Timing is everything, so the old saying goes. This is especially true when it comes to traveling. It’s critical to make sure you get to the airport on time, and have enough room in your schedule for long security lines and reaching faraway gates. Timing is also very critical when it comes to taking a sleeping pill or medication that makes you drowsy while en route.
A few days ago, I met up with my colleagues at the airport and boarded our 10 p.m. flight to Brazil. Everything seemed to be business-as-usual as we settled into our seats. Drinks and newspapers were passed around in business class; menus for the dinner ahead were discussed. Then, the captain came on and explained that we had an electrical issue. After an hour delay, it was determined that the problem was a “no go” and we had to get off of the airplane while the mechanics attempted to fix the problem. We would have to wait at least two hours to see if we could fly out that night.
After disembarking, I met up with my colleagues and chatted about what to do next. This is when I happened to look over at one of my co-workers and noticed that her eyes seemed to be quite heavy. She confessed that she had already taken a dose of cold medicine on the plane and was starting to fall asleep. What? We had to stay up at least for another two hours to find out what was going to happen!
Although she did manage to stay awake, and we did eventually fly out at 1:30 a.m., rule number one with any type of medication or sleeping aid—particularly if you are traveling alone—is to wait until the wheels are up before you pop anything into your mouth. If you are already sound asleep before take-off and something unexpected happens, you will be helpless and may pose a safety issue for yourself and the flight crew. After all, who will move you and where will they put you?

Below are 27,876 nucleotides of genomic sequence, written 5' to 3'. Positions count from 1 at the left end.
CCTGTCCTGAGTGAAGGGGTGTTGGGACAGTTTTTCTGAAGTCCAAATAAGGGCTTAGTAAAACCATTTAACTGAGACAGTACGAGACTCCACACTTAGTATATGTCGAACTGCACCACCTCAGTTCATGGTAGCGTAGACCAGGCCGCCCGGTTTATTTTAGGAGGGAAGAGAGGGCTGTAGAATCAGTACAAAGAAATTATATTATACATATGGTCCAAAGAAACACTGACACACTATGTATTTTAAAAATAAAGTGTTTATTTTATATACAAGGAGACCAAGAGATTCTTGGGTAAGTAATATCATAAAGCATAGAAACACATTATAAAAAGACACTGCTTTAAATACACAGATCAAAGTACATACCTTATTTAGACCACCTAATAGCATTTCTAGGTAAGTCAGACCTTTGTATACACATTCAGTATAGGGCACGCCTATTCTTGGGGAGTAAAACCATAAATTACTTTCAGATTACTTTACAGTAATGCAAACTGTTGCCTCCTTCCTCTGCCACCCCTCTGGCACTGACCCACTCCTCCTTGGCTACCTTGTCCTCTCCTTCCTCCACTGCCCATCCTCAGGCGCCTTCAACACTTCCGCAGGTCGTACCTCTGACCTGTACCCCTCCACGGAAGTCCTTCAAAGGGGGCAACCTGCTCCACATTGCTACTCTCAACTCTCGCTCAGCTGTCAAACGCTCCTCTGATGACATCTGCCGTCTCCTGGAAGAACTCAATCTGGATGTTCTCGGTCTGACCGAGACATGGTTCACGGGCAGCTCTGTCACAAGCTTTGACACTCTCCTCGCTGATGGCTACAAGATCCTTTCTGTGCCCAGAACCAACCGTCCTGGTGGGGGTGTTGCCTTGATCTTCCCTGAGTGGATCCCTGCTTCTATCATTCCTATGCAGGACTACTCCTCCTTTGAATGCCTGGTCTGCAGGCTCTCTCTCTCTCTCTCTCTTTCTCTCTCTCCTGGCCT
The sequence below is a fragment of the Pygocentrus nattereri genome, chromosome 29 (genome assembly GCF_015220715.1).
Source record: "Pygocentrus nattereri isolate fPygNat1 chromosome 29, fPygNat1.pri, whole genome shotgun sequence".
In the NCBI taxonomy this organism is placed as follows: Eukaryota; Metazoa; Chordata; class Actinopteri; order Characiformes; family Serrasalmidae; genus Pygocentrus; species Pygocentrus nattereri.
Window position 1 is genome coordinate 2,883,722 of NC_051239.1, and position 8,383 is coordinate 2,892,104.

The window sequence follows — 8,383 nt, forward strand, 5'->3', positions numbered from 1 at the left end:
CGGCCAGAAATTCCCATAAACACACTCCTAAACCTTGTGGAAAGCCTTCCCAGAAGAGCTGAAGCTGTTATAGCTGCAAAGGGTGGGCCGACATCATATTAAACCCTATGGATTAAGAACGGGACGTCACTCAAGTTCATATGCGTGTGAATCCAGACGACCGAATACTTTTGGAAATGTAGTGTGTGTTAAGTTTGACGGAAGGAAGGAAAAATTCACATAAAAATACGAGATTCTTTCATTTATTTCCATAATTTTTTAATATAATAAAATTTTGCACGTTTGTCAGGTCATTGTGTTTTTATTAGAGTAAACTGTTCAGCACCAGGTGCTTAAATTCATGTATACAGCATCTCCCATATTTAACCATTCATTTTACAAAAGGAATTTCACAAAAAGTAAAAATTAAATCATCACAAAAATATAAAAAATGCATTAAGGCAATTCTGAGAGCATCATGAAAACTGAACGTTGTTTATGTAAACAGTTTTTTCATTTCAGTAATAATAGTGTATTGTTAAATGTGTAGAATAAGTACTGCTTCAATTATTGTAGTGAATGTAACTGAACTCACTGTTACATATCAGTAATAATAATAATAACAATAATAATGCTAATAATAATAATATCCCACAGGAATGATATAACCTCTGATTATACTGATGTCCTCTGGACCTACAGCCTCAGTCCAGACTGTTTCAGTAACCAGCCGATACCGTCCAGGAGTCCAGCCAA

Another “sleeping pill gone wrong” story I heard from a colleague of mine was that on a long flight to Asia, someone started sleep walking in the business class cabin. He kept getting out of his seat and wandering around, disrupting the other passengers. This person apparently was experiencing a well-known side effect from a popular sleeping aid. Rule number two is that you must try out any sleeping pills or medicine before the day of your flight to see how your body reacts. You may need to experiment with lower doses, or to try out different brands in order to find something that works for you, and not to mention everyone else around you.
My final piece of advice is that no one should ever mix pills of any sort and alcohol together while on an airplane (or anywhere else for that matter). I have heard some individuals talk about the effectiveness of this combination to help them sleep, but it is very dangerous and can pose serious health risks.
As for me, I do not sleep on flights. I use it as my own personal quiet time to read or listen to soothing music. I also never take any sleeping pills. Although I am tired when I arrive, my strategy is to take a nap when I reach my hotel. By the next day I am typically adjusted to my new time zone and did so 100 percent au natural.
As always, I wish you all the happiest of travels!